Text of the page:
Tags: Art, Fcc, Words, Audience, American Library Association, 03.24.20

Yvonne Rainer Creates An At-Home Dance For Coronavirus Quarantine

Brian Seibert: “She calls it Passing and Jostling While Being Confined to a Small Apartment. It’s a dance history exercise [for Seibert’s class at Yale], but it occurred to me that it might double as a diversion for people now cooped up at home; it’s something that anyone can attempt, carefully. Ms. Rainer agreed. So here I can present her first dance for the socially isolated.” – The New York Times
Tags: Art, Dance, Yale, Rainer, Seibert, Yvonne Rainer, Brian Seibert, 03.24.20

What Will America’s Arts Economy Be Like After COVID? How Can Artists Survive? (It’s Not A Pretty Picture)

Zach Finkelstein does not sugar-coat the situation: “The tragic irony of this crisis is that, in the post-COVID era, the person most likely to have a performance career will be the one that can last the longest without performing. … The most effective route to survival in the post-COVID word will require artists to build another set of marketable skills, with training to start immediately.” – The Middle-Class Artist
Tags: Art, America, Issues, Zach Finkelstein, 03.24.20

Albert Uderzo, Co-Creator Of Astérix The Gaul, Dead At 92

“Born colorblind and with six fingers on each hand, [he] became one of the world’s most acclaimed cartoonists, known for drawing characters that ranged from the sword-wielding Astérix — with his winged helmet, bulbous nose and horseshoe mustache — to the roly-poly Obélix, a stonemason who joins Astérix in defending their village from Roman legionaries.” – The Washington Post
Tags: Art, People, Albert Uderzo, 03.24.20

Remembering Terrence McNally

Perhaps the most important comic voice in theater since Neil Simon, McNally wrote to amuse and awaken. Laughter for him was the greatest survival tool ever invented. Humor was his shield against the homophobia he experienced as a Catholic boy growing up in Texas, against the losses that rained down on him and his community during the worst days of the AIDS crisis and against the slings and arrows of outrageous fortune — which in showbiz is even more outrageous than usual. – Los Angeles T...
Tags: Art, Texas, People, Catholic, Terrence McNally, 03.24.20, Neil Simon McNally

San Francisco Art Institute Stops Enrolling Students, Prepares To Lay Off Faculty And Staff

The nearly 150-year-old school, which counts Ansel Adams, Richard Diebenkorn, and Dorothea Lange as former faculty, says that it can’t continue to operate in the near term unless it joins a larger and more stable institution and expects to cancel all fall semester classes. Students graduating this spring will get their degrees; others are being strongly encouraged to transfer elsewhere. – San Francisco Chronicle
Tags: Art, Visual, Dorothea Lange, 03.24.20, Ansel Adams Richard Diebenkorn

Ojai Music Festival Cancelled

“The Ojai Music Festival has joined the list of coronavirus cancellations, … marking the first time since its founding in 1947 that the annual celebration of experimental classical music will not be held.” This year’s guest music director was to have been German composer Matthias Pintscher. – Los Angeles Times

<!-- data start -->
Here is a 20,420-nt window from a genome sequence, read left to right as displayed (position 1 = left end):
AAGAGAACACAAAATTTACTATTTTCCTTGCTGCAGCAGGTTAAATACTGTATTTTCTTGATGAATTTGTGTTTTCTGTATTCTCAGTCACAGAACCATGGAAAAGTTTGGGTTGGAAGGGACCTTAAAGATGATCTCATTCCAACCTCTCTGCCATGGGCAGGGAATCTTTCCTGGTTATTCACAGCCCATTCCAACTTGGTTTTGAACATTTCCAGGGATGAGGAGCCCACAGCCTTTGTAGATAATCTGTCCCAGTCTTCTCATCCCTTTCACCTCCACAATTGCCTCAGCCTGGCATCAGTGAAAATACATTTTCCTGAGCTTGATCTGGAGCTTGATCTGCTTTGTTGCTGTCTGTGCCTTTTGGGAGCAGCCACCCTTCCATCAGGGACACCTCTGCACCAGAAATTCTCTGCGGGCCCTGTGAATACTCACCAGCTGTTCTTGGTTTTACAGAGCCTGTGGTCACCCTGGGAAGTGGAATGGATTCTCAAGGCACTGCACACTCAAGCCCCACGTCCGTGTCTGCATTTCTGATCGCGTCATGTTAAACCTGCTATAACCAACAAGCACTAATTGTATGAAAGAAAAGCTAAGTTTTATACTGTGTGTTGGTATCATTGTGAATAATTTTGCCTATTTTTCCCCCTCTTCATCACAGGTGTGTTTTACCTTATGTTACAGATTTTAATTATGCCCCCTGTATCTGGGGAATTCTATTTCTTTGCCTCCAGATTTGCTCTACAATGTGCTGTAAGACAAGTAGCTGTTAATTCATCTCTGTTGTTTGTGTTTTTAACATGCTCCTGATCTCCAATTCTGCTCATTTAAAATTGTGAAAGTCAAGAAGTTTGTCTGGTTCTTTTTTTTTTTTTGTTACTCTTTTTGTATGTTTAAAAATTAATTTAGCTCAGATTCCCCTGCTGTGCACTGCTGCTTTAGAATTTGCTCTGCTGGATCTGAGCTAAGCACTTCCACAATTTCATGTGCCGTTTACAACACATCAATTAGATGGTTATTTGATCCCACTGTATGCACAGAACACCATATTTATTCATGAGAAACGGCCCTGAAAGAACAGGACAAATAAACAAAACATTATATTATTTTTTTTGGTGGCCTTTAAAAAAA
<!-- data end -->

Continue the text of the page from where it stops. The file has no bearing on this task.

Tags: Art, Music, 03.24.20

There Will Be No Spoleto Festival USA This Year

“After spending about $4.5 million that can’t be recovered, [the] Festival now must cope with a projected $756,000 deficit for 2020. (It did manage to avoid spending another $4.5 million that had been budgeted.)” No job cuts or furloughs are planned, and much of this year’s programming will be moved to 2021. – The Post and Courier (Charleston)
Tags: Art, Post, Issues, Spoleto Festival USA, 03.24.20

Voting for arts funding – a short video

We are making the adjustment to teaching arts policy at a distance for the remainder of the semester, and so I’m about to get used to (and hopefully better at) short videos for students, practitioners, anyone with an interest. – Michael Rushton
Tags: Art, Ajblogs, 03.24.20

Thanks To Social Distancing, Drive-In Movie Theaters Are Having A Comeback

“Drive-in movie theaters may seem like a blast from the past, something out of the 1950s or ’60s. Numerous baby boomers haven’t gone for decades; Gen Xers and millennials, perhaps never. But there are still 305 of them in the United States” — and they’re seeing increased demand from stir-crazy customers. – The New York Times
Tags: Art, Media, United States, Audience, 03.24.20

Playwright Terrence McNally Dies Of Coronavirus, Age 81

McNally, once referred to as “the quintessential man of the theater” by actress Zoe Caldwell, died from complications related to the coronavirus, according to his publicist Matt Polk. He was diagnosed with lung cancer in 2001 and twice underwent surgery. – Los Angeles Times
Tags: Art, People, McNally, Terrence McNally, Zoe Caldwell, 03.24.20, Matt Polk He

Second City Lays Off Two-Thirds Of Employees

“With its shows canceled until further notice and its revenue stream obliterated, Chicago’s most illustrious comedy theater … is trying to improvise its way out of a major crisis. … [Job losses] includ[e] all casts, front-of-house workers and food and beverage workers.” – Chicago Tribune
Tags: Art, Theatre, Chicago, 03.24.20

Movie Theatres Reopen In China As Threat Recedes For Now

No one is comfortable buying tickets yet (literally no one, as in zero people, in two of the provinces where theatres reopened), but the distributors had a plan for that: “Most of the films currently available are re-runs of recent and popular Chinese movies, a move that is intended to minimize risk.” – Variety
Tags: Art, Media, China, 03.24.20